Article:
Indulging in recreational substances is pretty commonplace amongst bachelor parties, but when that bachelor party is high atop a freezing cold mountain and that substance is a strange hallucinogenic tea, things are a bit more unpredictable...
...What they discover up there is even more puzzling. I’ve always been fascinated by folklore, cryptids, and things that go bump in the night, so when I discovered writer/director Bruce Wemple’s new project would feature the mythological entity known as the “Wendigo”, I was hooked. The origin of the Wendigo goes back to the indigenous people of Canada; it’s said they are malevolent spirits that have the power to invoke murder, insatiable greed, and cannibalism. Wemple is no stranger to these psychological terrors, as many of his films explore the darkest corners of the human psyche. It’s all fascinating stuff but scaring audiences with psychological horror is a towering mountain in and of itself.
Gus (Grant Schumacher) has been tasked with organizing a bachelor party for his best friend, Adam (Dylan Grunn). Adam’s request is simple: the two of them going on a weekend hike into the Adirondack Peaks. Like any respectable best man would do, Gus makes it happen and they head off on their frigid upward trek. Once they’ve stopped for the day and are enjoying a camp side fire, Gus offers Adam a hallucinogenic tea to celebrate their hike and his upcoming marriage. While Adam only has a sip, Gus drinks nearly all of it. What comes after this moment is a blur of strange events for Gus. One moment he is witnessing a terrible self-inflicted tragedy and the next it’s as if nothing happened. The one consistent thing Gus has to cling to is the reoccurring ominous presence of a dark figure looming in the woods, staring him down. Gus’ manipulated realities worsen with time and he desperately tries to maintain some semblance of sanity before losing his mind permanently.
Unlike popular cryptids like Sasquatch or the Chupacabra, the Wendigo is not purely a physical threat, but one that preys on human vulnerability and perception. It draws parallels to the Mothman urban legend, which also deals with psychological impairment and distorted realities. Getting under the skin of viewers with such ambiguous threats is a challenge, but for the most part, Wemple pulls it off. The corrosion of Gus’ grip on reality is chilling. He winds up in several different versions of his reality and in each one, the Wendigo is present. The manifestation itself is mostly terrifyingly silent, with intense watchful eyes. On several occasions, Gus will peer across the sea of snow-dusted trees and notice a black mass in the distance. Other times, that mass is much closer and illuminated only by its glowing eyes. These moments are truly unsettling, but there are other moments that aren’t as convincing. One of the first shots we see of the Wendigo is entirely too close and reveals their physical form. It kills the suspense in a film where less is more. I wish Wemple had chosen one vision to go with, because the merging of ambiguous shadow beings and full-fledged monsters just doesn’t work. Even with that being said, the moments that work are severely unnerving and offer a great sense of dread.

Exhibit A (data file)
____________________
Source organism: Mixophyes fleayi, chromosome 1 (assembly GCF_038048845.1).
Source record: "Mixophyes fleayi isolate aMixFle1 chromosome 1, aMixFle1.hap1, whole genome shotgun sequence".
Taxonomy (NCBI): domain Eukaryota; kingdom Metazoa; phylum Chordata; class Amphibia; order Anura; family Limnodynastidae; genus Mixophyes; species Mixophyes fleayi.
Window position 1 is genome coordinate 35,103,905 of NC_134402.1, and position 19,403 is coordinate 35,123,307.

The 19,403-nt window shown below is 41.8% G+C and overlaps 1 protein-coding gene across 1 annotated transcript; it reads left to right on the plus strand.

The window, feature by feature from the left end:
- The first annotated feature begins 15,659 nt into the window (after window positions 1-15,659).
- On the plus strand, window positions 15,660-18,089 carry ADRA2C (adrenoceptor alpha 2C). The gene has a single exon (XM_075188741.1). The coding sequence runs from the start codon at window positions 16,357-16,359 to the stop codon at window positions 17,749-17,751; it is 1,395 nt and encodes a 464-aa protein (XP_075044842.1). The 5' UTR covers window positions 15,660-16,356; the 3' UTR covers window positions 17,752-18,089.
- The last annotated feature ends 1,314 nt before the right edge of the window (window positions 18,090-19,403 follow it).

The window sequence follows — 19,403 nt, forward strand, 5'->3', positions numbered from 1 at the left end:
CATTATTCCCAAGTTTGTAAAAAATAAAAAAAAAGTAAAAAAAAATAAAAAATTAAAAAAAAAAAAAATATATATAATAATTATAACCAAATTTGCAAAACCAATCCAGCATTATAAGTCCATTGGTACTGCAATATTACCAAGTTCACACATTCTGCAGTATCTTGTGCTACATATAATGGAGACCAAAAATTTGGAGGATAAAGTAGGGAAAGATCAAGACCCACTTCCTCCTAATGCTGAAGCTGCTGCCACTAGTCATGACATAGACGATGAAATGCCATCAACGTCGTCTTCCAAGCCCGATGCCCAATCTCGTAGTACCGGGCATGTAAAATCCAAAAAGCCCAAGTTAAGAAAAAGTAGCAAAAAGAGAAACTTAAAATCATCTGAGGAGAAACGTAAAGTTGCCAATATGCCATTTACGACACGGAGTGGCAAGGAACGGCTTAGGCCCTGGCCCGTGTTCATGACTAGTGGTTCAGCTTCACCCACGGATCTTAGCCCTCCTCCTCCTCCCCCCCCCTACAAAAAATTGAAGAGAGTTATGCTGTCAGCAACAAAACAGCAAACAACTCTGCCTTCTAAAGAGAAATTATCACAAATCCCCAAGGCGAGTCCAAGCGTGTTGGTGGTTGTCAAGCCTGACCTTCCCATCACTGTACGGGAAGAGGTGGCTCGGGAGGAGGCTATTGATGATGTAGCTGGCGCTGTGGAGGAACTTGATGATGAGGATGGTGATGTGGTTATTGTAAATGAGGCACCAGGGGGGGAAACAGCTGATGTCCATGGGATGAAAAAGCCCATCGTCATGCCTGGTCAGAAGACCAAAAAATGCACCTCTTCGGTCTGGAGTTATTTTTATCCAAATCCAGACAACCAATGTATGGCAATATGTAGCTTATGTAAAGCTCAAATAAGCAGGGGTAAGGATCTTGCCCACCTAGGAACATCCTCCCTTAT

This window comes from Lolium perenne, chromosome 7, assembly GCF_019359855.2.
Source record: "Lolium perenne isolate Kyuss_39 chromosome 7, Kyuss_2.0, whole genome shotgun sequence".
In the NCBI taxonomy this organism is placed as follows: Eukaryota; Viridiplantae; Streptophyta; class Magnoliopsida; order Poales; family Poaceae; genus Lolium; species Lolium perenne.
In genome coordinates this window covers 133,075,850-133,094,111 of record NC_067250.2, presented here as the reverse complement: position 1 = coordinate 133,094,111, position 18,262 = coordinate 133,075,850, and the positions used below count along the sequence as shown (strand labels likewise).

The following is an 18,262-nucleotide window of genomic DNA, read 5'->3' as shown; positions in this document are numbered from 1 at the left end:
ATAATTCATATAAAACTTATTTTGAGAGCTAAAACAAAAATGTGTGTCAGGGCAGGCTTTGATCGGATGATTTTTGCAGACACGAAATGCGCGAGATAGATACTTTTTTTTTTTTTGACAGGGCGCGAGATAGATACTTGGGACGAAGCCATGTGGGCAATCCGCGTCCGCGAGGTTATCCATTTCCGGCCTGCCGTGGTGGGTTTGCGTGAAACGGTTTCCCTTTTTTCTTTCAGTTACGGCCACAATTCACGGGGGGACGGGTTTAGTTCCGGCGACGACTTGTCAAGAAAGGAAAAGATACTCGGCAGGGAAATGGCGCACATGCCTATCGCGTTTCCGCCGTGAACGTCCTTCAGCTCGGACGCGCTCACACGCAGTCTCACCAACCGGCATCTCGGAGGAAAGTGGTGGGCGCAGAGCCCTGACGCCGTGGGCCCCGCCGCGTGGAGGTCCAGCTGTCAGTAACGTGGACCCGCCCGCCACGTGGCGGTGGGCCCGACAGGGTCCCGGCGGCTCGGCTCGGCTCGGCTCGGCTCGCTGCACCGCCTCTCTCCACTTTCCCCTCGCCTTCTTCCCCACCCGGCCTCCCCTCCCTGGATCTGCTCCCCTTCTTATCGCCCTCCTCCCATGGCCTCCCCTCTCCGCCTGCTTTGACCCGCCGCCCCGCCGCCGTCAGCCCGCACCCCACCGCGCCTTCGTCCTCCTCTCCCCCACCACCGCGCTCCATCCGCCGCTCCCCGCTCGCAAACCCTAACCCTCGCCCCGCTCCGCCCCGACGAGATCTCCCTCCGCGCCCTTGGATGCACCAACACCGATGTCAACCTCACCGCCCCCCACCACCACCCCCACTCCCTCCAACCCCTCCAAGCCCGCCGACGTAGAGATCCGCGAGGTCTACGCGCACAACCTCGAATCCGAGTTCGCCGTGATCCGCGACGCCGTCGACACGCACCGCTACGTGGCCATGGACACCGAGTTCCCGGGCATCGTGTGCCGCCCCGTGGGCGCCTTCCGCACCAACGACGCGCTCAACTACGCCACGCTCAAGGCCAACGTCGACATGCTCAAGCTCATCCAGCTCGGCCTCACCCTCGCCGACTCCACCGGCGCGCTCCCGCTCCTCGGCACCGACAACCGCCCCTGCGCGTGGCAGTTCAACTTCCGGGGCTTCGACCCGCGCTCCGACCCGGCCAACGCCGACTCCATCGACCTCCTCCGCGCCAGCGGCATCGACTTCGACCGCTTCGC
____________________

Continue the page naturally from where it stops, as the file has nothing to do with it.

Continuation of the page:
At first, I was very put off by Gus, as he is very possessive over Adam and clearly has deep seated reservations about Adam’s wedding. I wondered why our central character was so unlikable, but that’s exactly what the Wendigo feed on. Gus is a terribly flawed person and is immediately off-putting, but after you witness the complete breakdown of his mental faculties, you start to feel for his situation. I don’t think he’s a character you ever root for, but you definitely want to see an end to his suffering. Much of the character’s effectiveness is due to Schumacher’s incredible performance. He basically cycles through every human emotion (in a broad sense at least) and my sympathies for him as a character never felt forced onto me. He’s not trying to win the audience over and I think Schumacher had a great understanding of Gus and his internal demons. Grunn does a fine job as Adam, although not much is required of him. Of course, this is no fault to him, I just think his character was more of an idea or concept than a fleshed-out person. This works in the film because, ultimately, it’s Gus who is unstable and fallen victim to the Wendigo forces.
Other than the odd coupling of contradictive Wendigo imagery, my only complaint is the ending. I fully accept the film as more theme and mood based than one that offers concrete answers to our questions, but a little context can go a long way. The Retreat, however, expects us to surmise what’s really going on with very little explanation. I don’t think it breaks the film, but by the end I expected at least a few of my questions to be answered. Instead it resorts to an all too familiar horror trope. To be blunt, it feels quite lazy. Still, the story pulls you in and Gus’ journey is gripping enough to make you sympathize with a pretty unlikable character. The Retreat ends up getting more right than wrong with its intended effect. This is a must see for fans of folklore, urban legends, and anyone craving what is essentially a feature length Creepy Pasta.
The Retreat comes to Digital and DVD from Uncork’d Entertainment November 10th.
By Jeffrey W. Hollingsworth